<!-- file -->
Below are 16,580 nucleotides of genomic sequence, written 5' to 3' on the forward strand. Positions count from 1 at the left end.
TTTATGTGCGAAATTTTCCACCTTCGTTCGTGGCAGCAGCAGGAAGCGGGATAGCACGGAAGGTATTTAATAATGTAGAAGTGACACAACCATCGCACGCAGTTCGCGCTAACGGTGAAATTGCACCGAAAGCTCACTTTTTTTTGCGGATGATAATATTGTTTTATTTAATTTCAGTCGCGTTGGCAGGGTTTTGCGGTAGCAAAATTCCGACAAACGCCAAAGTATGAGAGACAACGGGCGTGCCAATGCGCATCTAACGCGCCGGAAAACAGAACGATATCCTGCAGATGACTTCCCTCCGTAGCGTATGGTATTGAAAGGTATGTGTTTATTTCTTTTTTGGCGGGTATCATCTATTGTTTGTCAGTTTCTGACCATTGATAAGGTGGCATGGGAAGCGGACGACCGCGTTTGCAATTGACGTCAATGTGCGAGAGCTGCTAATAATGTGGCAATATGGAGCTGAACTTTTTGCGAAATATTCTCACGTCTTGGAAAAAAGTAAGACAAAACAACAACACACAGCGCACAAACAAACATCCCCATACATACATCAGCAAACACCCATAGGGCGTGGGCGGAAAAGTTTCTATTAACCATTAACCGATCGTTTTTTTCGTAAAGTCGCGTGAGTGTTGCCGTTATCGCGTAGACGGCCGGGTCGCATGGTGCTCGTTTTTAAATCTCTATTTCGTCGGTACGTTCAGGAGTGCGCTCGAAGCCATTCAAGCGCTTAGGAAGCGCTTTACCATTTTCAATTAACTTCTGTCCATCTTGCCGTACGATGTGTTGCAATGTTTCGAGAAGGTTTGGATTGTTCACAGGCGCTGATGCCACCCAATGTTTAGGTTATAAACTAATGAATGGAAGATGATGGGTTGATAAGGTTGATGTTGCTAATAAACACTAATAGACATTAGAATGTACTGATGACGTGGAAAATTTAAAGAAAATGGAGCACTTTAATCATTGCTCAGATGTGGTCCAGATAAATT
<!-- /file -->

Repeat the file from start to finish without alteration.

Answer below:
Below are 16,580 nucleotides of genomic sequence, written 5' to 3' on the forward strand. Positions count from 1 at the left end.
TTTATGTGCGAAATTTTCCACCTTCGTTCGTGGCAGCAGCAGGAAGCGGGATAGCACGGAAGGTATTTAATAATGTAGAAGTGACACAACCATCGCACGCAGTTCGCGCTAACGGTGAAATTGCACCGAAAGCTCACTTTTTTTTGCGGATGATAATATTGTTTTATTTAATTTCAGTCGCGTTGGCAGGGTTTTGCGGTAGCAAAATTCCGACAAACGCCAAAGTATGAGAGACAACGGGCGTGCCAATGCGCATCTAACGCGCCGGAAAACAGAACGATATCCTGCAGATGACTTCCCTCCGTAGCGTATGGTATTGAAAGGTATGTGTTTATTTCTTTTTTGGCGGGTATCATCTATTGTTTGTCAGTTTCTGACCATTGATAAGGTGGCATGGGAAGCGGACGACCGCGTTTGCAATTGACGTCAATGTGCGAGAGCTGCTAATAATGTGGCAATATGGAGCTGAACTTTTTGCGAAATATTCTCACGTCTTGGAAAAAAGTAAGACAAAACAACAACACACAGCGCACAAACAAACATCCCCATACATACATCAGCAAACACCCATAGGGCGTGGGCGGAAAAGTTTCTATTAACCATTAACCGATCGTTTTTTTCGTAAAGTCGCGTGAGTGTTGCCGTTATCGCGTAGACGGCCGGGTCGCATGGTGCTCGTTTTTAAATCTCTATTTCGTCGGTACGTTCAGGAGTGCGCTCGAAGCCATTCAAGCGCTTAGGAAGCGCTTTACCATTTTCAATTAACTTCTGTCCATCTTGCCGTACGATGTGTTGCAATGTTTCGAGAAGGTTTGGATTGTTCACAGGCGCTGATGCCACCCAATGTTTAGGTTATAAACTAATGAATGGAAGATGATGGGTTGATAAGGTTGATGTTGCTAATAAACACTAATAGACATTAGAATGTACTGATGACGTGGAAAATTTAAAGAAAATGGAGCACTTTAATCATTGCTCAGATGTGGTCCAGATAAATT